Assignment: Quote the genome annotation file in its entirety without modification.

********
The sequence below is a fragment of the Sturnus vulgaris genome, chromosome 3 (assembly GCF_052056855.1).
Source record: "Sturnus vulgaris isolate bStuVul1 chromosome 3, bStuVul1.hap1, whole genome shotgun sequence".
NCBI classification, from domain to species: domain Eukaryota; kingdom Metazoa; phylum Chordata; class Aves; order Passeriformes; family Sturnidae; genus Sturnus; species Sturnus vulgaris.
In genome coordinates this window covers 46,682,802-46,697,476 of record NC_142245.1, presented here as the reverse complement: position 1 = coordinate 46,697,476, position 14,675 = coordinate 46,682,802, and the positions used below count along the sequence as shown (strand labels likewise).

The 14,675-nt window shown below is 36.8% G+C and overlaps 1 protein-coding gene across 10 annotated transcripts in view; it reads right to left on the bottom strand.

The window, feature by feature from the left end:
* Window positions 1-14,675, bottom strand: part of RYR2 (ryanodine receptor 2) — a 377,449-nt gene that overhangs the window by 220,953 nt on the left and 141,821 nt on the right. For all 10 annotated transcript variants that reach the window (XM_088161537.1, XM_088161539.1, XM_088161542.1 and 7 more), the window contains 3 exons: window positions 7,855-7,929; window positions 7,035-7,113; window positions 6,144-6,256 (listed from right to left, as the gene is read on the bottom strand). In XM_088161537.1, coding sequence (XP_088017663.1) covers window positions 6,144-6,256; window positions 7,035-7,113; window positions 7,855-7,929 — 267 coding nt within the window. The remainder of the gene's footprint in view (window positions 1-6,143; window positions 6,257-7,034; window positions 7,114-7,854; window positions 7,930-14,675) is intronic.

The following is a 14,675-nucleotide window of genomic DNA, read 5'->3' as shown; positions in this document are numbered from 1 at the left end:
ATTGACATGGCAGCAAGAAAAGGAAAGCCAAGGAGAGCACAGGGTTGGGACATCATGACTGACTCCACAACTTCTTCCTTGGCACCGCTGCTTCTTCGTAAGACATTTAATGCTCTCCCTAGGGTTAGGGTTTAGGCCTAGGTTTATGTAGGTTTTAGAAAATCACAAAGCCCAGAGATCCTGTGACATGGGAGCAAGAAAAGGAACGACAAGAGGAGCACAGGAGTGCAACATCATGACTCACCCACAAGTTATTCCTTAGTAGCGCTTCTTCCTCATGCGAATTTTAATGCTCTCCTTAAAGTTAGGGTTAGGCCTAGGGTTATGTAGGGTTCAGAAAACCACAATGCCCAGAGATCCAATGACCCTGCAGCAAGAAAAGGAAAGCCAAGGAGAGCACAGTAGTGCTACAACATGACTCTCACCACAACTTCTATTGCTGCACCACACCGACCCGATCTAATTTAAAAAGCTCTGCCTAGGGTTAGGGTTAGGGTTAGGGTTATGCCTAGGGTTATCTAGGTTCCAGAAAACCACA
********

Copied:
The sequence below is a fragment of the Sturnus vulgaris genome, chromosome 3 (assembly GCF_052056855.1).
Source record: "Sturnus vulgaris isolate bStuVul1 chromosome 3, bStuVul1.hap1, whole genome shotgun sequence".
NCBI classification, from domain to species: domain Eukaryota; kingdom Metazoa; phylum Chordata; class Aves; order Passeriformes; family Sturnidae; genus Sturnus; species Sturnus vulgaris.
In genome coordinates this window covers 46,682,802-46,697,476 of record NC_142245.1, presented here as the reverse complement: position 1 = coordinate 46,697,476, position 14,675 = coordinate 46,682,802, and the positions used below count along the sequence as shown (strand labels likewise).

The 14,675-nt window shown below is 36.8% G+C and overlaps 1 protein-coding gene across 10 annotated transcripts in view; it reads right to left on the bottom strand.

The window, feature by feature from the left end:
* Window positions 1-14,675, bottom strand: part of RYR2 (ryanodine receptor 2) — a 377,449-nt gene that overhangs the window by 220,953 nt on the left and 141,821 nt on the right. For all 10 annotated transcript variants that reach the window (XM_088161537.1, XM_088161539.1, XM_088161542.1 and 7 more), the window contains 3 exons: window positions 7,855-7,929; window positions 7,035-7,113; window positions 6,144-6,256 (listed from right to left, as the gene is read on the bottom strand). In XM_088161537.1, coding sequence (XP_088017663.1) covers window positions 6,144-6,256; window positions 7,035-7,113; window positions 7,855-7,929 — 267 coding nt within the window. The remainder of the gene's footprint in view (window positions 1-6,143; window positions 6,257-7,034; window positions 7,114-7,854; window positions 7,930-14,675) is intronic.

The following is a 14,675-nucleotide window of genomic DNA, read 5'->3' as shown; positions in this document are numbered from 1 at the left end:
ATTGACATGGCAGCAAGAAAAGGAAAGCCAAGGAGAGCACAGGGTTGGGACATCATGACTGACTCCACAACTTCTTCCTTGGCACCGCTGCTTCTTCGTAAGACATTTAATGCTCTCCCTAGGGTTAGGGTTTAGGCCTAGGTTTATGTAGGTTTTAGAAAATCACAAAGCCCAGAGATCCTGTGACATGGGAGCAAGAAAAGGAACGACAAGAGGAGCACAGGAGTGCAACATCATGACTCACCCACAAGTTATTCCTTAGTAGCGCTTCTTCCTCATGCGAATTTTAATGCTCTCCTTAAAGTTAGGGTTAGGCCTAGGGTTATGTAGGGTTCAGAAAACCACAATGCCCAGAGATCCAATGACCCTGCAGCAAGAAAAGGAAAGCCAAGGAGAGCACAGTAGTGCTACAACATGACTCTCACCACAACTTCTATTGCTGCACCACACCGACCCGATCTAATTTAAAAAGCTCTGCCTAGGGTTAGGGTTAGGGTTAGGGTTATGCCTAGGGTTATCTAGGTTCCAGAAAACCACA